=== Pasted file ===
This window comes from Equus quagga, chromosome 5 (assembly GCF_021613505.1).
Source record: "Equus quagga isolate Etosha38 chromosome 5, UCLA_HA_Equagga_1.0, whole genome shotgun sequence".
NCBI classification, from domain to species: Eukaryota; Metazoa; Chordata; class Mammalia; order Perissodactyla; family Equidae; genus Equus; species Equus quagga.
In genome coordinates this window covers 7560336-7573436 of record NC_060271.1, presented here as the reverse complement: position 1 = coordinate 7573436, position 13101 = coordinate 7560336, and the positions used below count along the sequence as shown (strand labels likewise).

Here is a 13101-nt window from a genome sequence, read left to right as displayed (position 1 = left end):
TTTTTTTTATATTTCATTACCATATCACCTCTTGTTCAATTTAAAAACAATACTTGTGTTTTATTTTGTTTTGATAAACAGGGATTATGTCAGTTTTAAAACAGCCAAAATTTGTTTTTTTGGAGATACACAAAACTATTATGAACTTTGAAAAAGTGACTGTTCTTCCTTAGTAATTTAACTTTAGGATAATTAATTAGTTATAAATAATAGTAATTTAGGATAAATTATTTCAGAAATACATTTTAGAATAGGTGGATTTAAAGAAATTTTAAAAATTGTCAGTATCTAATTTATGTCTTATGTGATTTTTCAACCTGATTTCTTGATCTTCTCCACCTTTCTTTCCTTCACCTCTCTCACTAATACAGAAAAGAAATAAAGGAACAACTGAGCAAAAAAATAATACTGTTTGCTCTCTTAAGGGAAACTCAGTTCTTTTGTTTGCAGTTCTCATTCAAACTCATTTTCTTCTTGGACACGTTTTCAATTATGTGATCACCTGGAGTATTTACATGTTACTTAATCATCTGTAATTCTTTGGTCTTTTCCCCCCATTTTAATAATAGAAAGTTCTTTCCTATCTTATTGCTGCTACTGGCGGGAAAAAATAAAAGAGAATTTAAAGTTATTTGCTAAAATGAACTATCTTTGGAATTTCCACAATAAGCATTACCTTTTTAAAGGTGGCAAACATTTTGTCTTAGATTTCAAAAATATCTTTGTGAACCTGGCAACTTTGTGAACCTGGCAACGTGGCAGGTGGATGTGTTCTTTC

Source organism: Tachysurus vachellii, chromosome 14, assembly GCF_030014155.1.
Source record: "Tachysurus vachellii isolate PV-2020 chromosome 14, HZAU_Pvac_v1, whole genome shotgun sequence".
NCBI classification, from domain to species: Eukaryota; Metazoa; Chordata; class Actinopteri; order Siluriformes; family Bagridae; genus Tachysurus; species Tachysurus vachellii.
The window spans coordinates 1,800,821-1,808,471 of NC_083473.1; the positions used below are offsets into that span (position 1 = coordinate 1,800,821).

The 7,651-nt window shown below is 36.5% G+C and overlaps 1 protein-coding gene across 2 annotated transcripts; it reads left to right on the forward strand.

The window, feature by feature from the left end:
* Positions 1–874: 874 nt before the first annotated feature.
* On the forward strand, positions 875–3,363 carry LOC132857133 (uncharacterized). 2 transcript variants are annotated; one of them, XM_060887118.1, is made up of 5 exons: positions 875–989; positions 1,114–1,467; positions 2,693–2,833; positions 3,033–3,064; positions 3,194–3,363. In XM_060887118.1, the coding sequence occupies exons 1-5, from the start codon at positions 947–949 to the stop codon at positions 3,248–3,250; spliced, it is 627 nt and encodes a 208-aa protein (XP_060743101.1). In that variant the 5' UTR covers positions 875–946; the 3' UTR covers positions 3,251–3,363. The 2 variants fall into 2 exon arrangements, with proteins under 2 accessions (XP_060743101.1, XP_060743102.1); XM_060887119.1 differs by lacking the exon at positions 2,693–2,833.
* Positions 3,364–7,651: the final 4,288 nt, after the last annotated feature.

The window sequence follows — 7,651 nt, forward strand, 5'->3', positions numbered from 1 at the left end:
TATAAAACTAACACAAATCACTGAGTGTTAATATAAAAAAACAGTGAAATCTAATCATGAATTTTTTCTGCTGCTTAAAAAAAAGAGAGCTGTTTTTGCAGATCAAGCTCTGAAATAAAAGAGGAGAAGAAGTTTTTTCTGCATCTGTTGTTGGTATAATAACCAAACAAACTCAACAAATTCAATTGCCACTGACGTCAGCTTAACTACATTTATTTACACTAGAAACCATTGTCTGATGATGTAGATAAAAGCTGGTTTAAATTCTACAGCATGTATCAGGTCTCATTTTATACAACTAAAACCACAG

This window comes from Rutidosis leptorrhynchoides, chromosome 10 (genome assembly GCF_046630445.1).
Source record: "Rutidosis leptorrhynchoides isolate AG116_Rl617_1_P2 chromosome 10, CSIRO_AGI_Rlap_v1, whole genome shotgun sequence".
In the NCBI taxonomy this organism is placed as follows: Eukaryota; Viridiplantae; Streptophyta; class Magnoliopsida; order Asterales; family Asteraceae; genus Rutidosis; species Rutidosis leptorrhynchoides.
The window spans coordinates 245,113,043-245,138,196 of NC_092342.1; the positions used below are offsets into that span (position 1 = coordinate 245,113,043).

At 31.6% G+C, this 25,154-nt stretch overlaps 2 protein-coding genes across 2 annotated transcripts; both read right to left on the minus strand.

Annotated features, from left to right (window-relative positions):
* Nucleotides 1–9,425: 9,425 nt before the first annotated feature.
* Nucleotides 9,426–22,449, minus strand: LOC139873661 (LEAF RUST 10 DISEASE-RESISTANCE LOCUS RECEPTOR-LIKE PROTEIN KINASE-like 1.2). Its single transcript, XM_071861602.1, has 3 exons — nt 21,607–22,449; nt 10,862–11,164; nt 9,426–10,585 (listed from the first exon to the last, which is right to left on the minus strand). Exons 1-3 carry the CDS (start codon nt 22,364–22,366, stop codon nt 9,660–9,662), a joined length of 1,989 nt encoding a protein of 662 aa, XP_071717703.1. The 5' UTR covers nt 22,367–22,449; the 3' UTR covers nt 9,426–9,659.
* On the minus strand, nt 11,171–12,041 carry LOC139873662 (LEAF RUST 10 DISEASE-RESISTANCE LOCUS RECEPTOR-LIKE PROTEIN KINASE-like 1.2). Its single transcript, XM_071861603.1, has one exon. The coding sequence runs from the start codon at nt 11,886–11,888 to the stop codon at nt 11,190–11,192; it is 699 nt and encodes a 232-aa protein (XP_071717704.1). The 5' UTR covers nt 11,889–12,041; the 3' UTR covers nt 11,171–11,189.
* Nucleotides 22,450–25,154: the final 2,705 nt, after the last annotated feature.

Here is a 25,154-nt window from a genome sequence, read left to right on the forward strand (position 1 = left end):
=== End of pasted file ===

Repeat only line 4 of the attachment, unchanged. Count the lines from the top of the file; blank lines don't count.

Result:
In genome coordinates this window covers 7560336-7573436 of record NC_060271.1, presented here as the reverse complement: position 1 = coordinate 7573436, position 13101 = coordinate 7560336, and the positions used below count along the sequence as shown (strand labels likewise).